A long while back, I asked FLG for a real counter-argument to the social constructionist approach that even little things matter and are worth addressing and protesting, such as the notion that pink is for girls. (Full context at Pink Wars, More on Pink, More on More on Pink, Pink Follow-Up, in December 2009, but this is a narrower focus.)
When social constructionists say “no, it’s isn’t just a kid’s toothbrush, it’s part of an overwhelming system of messages that will bombard Miss FLG every day for the rest of her life”, what counterargument do you offer to prove that that system doesn’t matter? Or that this is not a good way to attack it?
I got an immediate answer from commenter Robbo, which I will paraphrase as:
Fair enough, I can respect that viewpoint. I don’t necessarily believe it myself, but it’s a good answer. Less convinced by Robbo’s hint that teaching children about the messages makes them less well-adjusted, but that seems like a different debate.
But FLG also gave me several responses, and I am overdue in responding to them.
First of all, there’s no reason you can’t have priorities within “important”, different angles of attack for one large problem, or specialize in what’s doable rather than what’s ideal. Indeed, those are techniques useful in any problem—rejecting them doesn’t scale.
But more importantly, this is hardly better than “sometimes it’s just a toothbrush.” It’s a rather more sophisticated version of “we can’t worry about everything,” that conflates “matters” with “everything is tremendously important.”
I have known men to run circles around me or elbow me out of the way because they apparently believe women are not allowed to expend simple human courtesy in the act of opening a door for a man. Do I have to wait until I actually trip over them and fall before such behavior escapes the label “the tiniest human interaction”?
If one endorses FLG’s statement as a general principle, then the list of things not worth doing includes:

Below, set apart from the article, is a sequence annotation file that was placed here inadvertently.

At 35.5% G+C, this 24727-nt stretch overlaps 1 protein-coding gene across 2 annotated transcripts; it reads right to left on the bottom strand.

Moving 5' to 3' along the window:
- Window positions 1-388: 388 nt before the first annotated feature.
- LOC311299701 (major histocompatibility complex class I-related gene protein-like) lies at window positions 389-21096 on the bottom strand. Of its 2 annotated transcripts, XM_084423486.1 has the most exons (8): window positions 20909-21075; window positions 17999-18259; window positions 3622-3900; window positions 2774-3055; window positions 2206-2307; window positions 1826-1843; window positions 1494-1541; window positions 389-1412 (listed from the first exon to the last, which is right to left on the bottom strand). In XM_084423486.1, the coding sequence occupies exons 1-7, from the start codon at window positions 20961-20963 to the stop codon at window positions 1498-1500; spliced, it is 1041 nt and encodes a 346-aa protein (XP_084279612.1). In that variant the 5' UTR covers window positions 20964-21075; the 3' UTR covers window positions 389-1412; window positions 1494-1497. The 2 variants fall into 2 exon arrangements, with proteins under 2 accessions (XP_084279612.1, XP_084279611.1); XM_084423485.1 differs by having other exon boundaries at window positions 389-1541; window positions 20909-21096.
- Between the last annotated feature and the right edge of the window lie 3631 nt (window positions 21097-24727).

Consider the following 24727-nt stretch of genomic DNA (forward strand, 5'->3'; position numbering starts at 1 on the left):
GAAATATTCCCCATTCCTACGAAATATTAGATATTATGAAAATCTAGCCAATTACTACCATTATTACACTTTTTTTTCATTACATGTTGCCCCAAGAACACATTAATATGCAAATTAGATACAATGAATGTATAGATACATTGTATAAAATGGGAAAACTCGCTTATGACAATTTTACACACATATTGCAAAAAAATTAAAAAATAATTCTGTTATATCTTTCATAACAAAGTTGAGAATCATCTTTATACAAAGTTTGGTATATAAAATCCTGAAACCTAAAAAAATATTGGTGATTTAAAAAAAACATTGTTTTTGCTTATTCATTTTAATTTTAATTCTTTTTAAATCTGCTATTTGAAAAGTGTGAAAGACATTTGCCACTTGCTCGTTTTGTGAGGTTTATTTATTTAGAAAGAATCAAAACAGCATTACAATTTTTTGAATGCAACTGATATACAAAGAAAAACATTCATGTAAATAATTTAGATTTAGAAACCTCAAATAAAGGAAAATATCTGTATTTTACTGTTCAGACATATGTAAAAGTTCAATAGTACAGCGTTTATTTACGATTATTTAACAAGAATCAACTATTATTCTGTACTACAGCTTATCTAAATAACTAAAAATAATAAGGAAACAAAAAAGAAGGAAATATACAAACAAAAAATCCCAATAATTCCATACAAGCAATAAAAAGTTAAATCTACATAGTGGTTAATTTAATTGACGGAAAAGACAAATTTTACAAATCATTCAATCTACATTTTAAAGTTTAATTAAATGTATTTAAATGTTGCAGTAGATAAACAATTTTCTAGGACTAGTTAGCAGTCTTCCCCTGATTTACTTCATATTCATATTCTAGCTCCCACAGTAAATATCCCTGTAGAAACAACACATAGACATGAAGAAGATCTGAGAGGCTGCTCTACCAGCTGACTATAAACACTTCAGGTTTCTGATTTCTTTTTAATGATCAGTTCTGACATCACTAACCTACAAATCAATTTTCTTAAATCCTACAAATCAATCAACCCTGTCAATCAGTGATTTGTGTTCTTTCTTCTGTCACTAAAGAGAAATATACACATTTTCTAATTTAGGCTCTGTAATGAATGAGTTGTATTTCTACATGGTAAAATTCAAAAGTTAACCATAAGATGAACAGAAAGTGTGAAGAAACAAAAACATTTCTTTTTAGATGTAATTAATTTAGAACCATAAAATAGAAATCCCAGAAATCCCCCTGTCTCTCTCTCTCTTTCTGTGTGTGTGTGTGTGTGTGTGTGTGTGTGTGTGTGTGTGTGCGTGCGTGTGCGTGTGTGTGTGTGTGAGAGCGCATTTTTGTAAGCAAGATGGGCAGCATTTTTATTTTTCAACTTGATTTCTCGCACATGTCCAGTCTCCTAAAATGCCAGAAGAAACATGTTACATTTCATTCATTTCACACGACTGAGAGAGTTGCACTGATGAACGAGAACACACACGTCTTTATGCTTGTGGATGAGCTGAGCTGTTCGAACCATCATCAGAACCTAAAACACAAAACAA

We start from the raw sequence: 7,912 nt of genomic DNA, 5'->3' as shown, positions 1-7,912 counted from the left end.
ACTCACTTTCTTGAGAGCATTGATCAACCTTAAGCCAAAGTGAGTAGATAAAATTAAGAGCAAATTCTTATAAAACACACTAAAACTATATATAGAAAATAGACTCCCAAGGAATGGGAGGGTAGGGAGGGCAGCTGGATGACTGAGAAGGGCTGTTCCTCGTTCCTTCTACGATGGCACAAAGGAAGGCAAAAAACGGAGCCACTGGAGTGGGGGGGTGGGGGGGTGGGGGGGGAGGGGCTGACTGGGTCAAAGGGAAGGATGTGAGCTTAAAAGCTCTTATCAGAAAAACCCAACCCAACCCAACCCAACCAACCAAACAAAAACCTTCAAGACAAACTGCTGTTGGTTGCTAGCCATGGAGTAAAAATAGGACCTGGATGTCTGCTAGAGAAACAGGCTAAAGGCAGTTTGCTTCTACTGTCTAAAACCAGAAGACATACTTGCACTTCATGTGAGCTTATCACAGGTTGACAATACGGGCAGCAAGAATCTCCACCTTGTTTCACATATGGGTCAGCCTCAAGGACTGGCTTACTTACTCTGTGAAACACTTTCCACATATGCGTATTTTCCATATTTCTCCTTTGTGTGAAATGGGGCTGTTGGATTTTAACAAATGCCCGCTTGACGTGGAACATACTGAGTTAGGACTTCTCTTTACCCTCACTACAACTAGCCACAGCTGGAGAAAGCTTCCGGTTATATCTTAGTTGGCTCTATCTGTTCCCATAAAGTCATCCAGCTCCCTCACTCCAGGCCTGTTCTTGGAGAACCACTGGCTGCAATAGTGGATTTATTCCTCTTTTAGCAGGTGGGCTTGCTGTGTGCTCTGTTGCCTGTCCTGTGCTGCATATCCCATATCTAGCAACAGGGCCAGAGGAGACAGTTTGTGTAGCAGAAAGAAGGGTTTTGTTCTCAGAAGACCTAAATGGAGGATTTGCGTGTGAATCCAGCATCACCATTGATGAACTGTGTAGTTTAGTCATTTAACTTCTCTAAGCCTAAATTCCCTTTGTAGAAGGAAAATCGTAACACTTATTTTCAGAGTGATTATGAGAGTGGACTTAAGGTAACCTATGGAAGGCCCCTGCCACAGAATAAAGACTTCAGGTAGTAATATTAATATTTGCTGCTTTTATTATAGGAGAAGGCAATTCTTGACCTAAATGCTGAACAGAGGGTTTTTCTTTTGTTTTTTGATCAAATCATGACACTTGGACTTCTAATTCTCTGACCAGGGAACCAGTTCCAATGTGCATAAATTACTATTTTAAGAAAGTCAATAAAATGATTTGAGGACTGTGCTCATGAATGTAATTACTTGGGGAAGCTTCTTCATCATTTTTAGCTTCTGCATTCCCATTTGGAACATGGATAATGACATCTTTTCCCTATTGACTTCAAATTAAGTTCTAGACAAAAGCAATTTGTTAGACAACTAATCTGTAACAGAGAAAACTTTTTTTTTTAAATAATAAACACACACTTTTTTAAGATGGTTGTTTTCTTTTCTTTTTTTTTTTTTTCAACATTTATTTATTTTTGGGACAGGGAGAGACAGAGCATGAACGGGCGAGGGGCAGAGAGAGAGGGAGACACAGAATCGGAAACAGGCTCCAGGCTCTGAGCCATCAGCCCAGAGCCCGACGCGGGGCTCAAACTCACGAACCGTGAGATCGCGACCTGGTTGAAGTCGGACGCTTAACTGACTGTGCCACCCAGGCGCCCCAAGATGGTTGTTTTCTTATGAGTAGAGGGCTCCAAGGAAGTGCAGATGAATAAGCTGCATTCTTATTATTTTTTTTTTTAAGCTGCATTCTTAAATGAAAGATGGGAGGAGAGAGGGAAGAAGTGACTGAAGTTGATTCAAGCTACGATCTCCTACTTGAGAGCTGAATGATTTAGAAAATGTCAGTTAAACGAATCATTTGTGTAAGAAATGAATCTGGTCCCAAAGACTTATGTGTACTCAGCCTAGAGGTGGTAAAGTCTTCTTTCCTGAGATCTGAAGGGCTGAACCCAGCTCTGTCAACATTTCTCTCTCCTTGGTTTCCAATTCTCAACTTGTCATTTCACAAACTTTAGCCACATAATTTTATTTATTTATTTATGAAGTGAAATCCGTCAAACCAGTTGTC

- holding a door open for anyone at all
- the military practice of saluting officers and calling them sir
- starting emails to a stranger with Dear So-and-So
Either small things matter, or they don’t. You can’t say “the ones I believe in matter but the ones I don’t believe in are too unimportant for anyone to worry about.”
Absolutely a legitimate claim.
There’s a strong argument to be made that the billions invested in children’s toys and marketing those toys, and in Disney’s princess industry in particular, have turned pink into a cause rather than a symptom, but let’s set that aside and assume that pink toys are just a symptom.
However, attacking the symptoms can be an effective approach—it’s certainly used in modern medicine a lot. You can’t destroy an entire system at one sweep. Previous campaigns to change vocabulary, etc, have succeeded. FLG himself stated that “Ridding acceptable discourse of the word [nigger] was a necessary and relatively simple step in the long march toward equality.” Consumer boycotts and protests are a proven means of effecting change in big companies.
In fact, separating individuals from the system and attacking the symptoms actually balances out an undesirable tendency of social constructivists to operate on a meta, structural level. It’s really a very conservative approach, and it puts the responsibility for change in the hands of the individual to act as they believe, rather than demanding big systemic fixes, for which government regulation seems to be the main tool we have.
And if people choose one aspect of a bigger problem as their personal campaign, what’s it to you?
But the argument here is not that pink toothbrushes construct gender roles, or that parents should resist when girls pick pink as their favorite color. Rather it’s that when pink is the only option for girls, either because of manufacturing or because the dental hygienist says “oh no, honey, girls get the pink toothbruth”, then that constricts gender roles in the same fashion as “girls don’t do science”.
Creating the notion that certain colors, toys, and activities are for girls while others are for boys helps “girls don’t do science” land on fallow ground—“girls don’t take computer science” becomes an extension of a pattern that already exists. Different form, but same function. Girls hear “girls aren’t good at math” and accept that it makes sense, because it fits with other things—“girls don’t play trucks, girls don’t like blue”—they’ve been told all their life. That’s direct enough for me.